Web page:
To access the complete collection of LROC images, visit lroc.sese.asu.edu/
For more information about LRO, visit: www.nasa.gov/lro
An overview of the history of ham radio communications with the Shuttle and the Int. Space Station : For Ham Radio Geeks, Contact With Space Station Is Exciting – Forbes –
This event at The Exploer Club in New York City on Oct.25th with a group of space travelers from the Apollo program up through SpaceShipOne, will include a live HAM radio contact with the ISS via the Club’s station K2XP : Astronaut Central – Space Stories – The Explorers Club. I
For more links to resources concerning the ISS amateur radio station, see the HobbySpace Space Radio section.
1. Monday, Oct. 13, , 2014: 2-3:30 PM PDT (5-6:30 PM EDT, 4-5:30 PM CDT): We welcome back BRUCE PITTMAN, Chief System Engineer, NASA Space Portal/SETI, & NASA Ames Research Center.
2. Tuesday, Oct. 14, 2014:,7-8:30 PM PDT (10-11:30 PM EDT, 9-10:30 PM CDT): This is our Space Show Audition Program. For those of you wanting to be a guest on TSS, this program is for you. Call us & tell us what you are doing regarding space & why you want to be a guest on the show. We will also take Open Lines calls but our focus is on auditions for The Space Show.
3. Friday, Oct. 107 2014, 9:30 -11 AM PDT (12:30-2 PM EDT; 11:30-1 PM CDT): We welcome JEREMY STRAUB & JOE VACEK to discuss the impact of regulations on education, research & small business (with a small satellite perspective). .
4. Sunday, Oct. 12, 2014, 12-1:30 PM PDT (3-4:30 PM EDT, 2-3:30 PM CDT). Welcome MIKE SNYDER, the Director of R& D for Made in Space, to the program. They recent placed a 3D printer on the ISS.
The Space Show is a project of the One Giant Leap Foundation.
The Telegraph newspaper has created a special resource site called Women In Space – Telegraph Jobs –
The Women In Space database is brought to you by Telegraph Jobs. This educational and motivational resource enables you to view what the historic heroines have accomplished on their missions to space and what the current modern female marvels are accomplishing in their day to day job role. If you happen to be working in these fields of work and are not currently on the database then feel free to email the Telegraph Engineering Jobs team today to be featured (email@example.com).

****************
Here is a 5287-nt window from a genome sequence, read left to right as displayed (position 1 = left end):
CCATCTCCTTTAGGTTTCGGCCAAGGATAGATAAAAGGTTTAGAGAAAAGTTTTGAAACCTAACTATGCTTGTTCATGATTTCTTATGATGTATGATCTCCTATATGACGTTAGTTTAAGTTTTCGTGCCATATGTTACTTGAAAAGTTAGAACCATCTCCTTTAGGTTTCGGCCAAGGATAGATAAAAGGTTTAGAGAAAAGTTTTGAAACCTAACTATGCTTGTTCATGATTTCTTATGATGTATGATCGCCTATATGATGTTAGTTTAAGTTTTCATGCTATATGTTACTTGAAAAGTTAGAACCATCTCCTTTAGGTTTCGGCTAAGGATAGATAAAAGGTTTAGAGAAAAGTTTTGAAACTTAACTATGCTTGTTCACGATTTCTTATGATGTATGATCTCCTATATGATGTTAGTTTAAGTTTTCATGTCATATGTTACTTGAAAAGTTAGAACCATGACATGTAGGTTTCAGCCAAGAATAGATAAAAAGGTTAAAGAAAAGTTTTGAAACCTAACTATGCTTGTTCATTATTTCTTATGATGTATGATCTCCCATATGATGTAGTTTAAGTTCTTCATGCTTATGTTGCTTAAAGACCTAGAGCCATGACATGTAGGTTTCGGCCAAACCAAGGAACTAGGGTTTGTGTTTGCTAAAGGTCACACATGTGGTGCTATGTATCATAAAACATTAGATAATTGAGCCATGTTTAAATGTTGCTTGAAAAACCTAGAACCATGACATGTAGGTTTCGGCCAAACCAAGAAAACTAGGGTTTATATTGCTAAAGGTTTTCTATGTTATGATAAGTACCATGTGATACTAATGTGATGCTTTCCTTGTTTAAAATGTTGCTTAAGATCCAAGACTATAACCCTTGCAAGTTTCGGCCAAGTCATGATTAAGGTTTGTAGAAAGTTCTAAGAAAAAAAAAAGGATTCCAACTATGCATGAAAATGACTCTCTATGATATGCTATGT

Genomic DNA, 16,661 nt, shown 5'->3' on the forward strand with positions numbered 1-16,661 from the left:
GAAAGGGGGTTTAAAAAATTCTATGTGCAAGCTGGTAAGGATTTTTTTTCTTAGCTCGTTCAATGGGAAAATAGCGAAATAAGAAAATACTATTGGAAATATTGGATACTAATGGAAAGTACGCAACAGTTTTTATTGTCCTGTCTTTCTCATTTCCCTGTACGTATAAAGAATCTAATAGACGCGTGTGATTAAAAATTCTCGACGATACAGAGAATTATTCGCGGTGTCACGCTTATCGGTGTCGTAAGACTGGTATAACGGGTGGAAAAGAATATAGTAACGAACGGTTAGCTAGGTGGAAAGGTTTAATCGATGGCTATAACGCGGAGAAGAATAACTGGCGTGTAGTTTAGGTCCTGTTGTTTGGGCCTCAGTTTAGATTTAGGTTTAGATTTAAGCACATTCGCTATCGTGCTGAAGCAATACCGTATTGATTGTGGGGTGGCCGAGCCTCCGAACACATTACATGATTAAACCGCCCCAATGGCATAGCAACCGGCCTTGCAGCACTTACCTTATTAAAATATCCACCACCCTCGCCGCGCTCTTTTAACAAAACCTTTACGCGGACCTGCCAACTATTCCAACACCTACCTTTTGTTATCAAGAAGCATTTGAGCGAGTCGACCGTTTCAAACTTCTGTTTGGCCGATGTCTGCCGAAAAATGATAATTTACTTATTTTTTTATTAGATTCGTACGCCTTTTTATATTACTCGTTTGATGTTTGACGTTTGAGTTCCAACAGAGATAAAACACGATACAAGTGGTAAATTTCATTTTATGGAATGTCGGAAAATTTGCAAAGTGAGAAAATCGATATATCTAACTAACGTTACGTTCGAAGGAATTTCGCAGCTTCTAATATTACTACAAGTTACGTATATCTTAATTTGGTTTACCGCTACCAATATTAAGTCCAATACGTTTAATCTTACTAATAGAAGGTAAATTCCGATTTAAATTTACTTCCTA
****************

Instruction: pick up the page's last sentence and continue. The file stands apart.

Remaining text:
We would love to hear from all you women out there and would like to encourage more females to make an impact around STEM (Science, Technology, Engineering, Mathematics), to take the opportunity to study in these fascinating fields and to venture off into deep space.
The world, planets and space awaits you, and we look forward to hearing from you.
- UND grad students to spend 30 days in prototypical planetary base – Grand Forks Herald
- UND begins space travel simulation experiment – WDAZ – news video report
Updates on the sim are available at the NDX Space Suit Projects blog:
- 30-Day Analog Mission Starts Today! – Oct.7.14
- Second Analog Mission Started Today – Oct.7.14
- Day 3 – From the Crew – Oct.10.14
Below is another panel discussion from the SETI Institute‘s SETIcon 2 event. This one is titled: Do Any Exoplanets Have Intelligent Occupants? As listed in the caption, the panelists include:
- Jon M. Jenkins – Jon is the Analysis Lead for Kepler space observatory.
- Jill Tarter – Jill directs the SETI Institute’s searches for intelligent life elsewhere, and is the holder of the Bernard M. Oliver Chair for SETI.
- Margaret Turnbull- Margaret is an American astronomer. She received her PhD in Astronomy from the University of Arizona in 2004.
- Dan Werthimer – Dan is co-founder and chief scientist of the SETI@home project and directs other UC Berkeley SETI searches at radio, infrared and visible wavelengths, including the Search for Extra-Terrestrial Radio Emissions from Nearby Developed Intelligent Populations (SERENDIP).
- Moderator: Gerry Harp – SETI Institute
In this Bloomberg video:
Bas Lansdorp, co-founder and CEO of Mars One, and Helen Greiner, CEO of CyPhy Works and co-founder of iRobot, discuss the efforts to put a human colony on Mars with Pimm Fox on “Taking Stock.” (Source: Bloomberg)
Lansdorp claims that the one-way approach lowers costs. However, Elon Musk has said he cannot provide lost cost transport to Mars unless he can reuse his vehicles. So the vehicles need to return from Mars.
This looks like it will be a fun ride: Tomorrowland Movie – George Clooney Stars in Disney Film – Popular Mechanics
NASA held a teleconference on Wednesday to announce new findings from the Nuclear Spectroscopic Telescope Array (NuSTAR) mission.
The results describe an unusual source of X-rays that will leave theorists scratching their heads, but also will help astronomers learn more about how black holes and galaxies are formed.
Participants in the teleconference are:
- Paul Hertz, director of astrophysics division, NASA Headquarters, Washington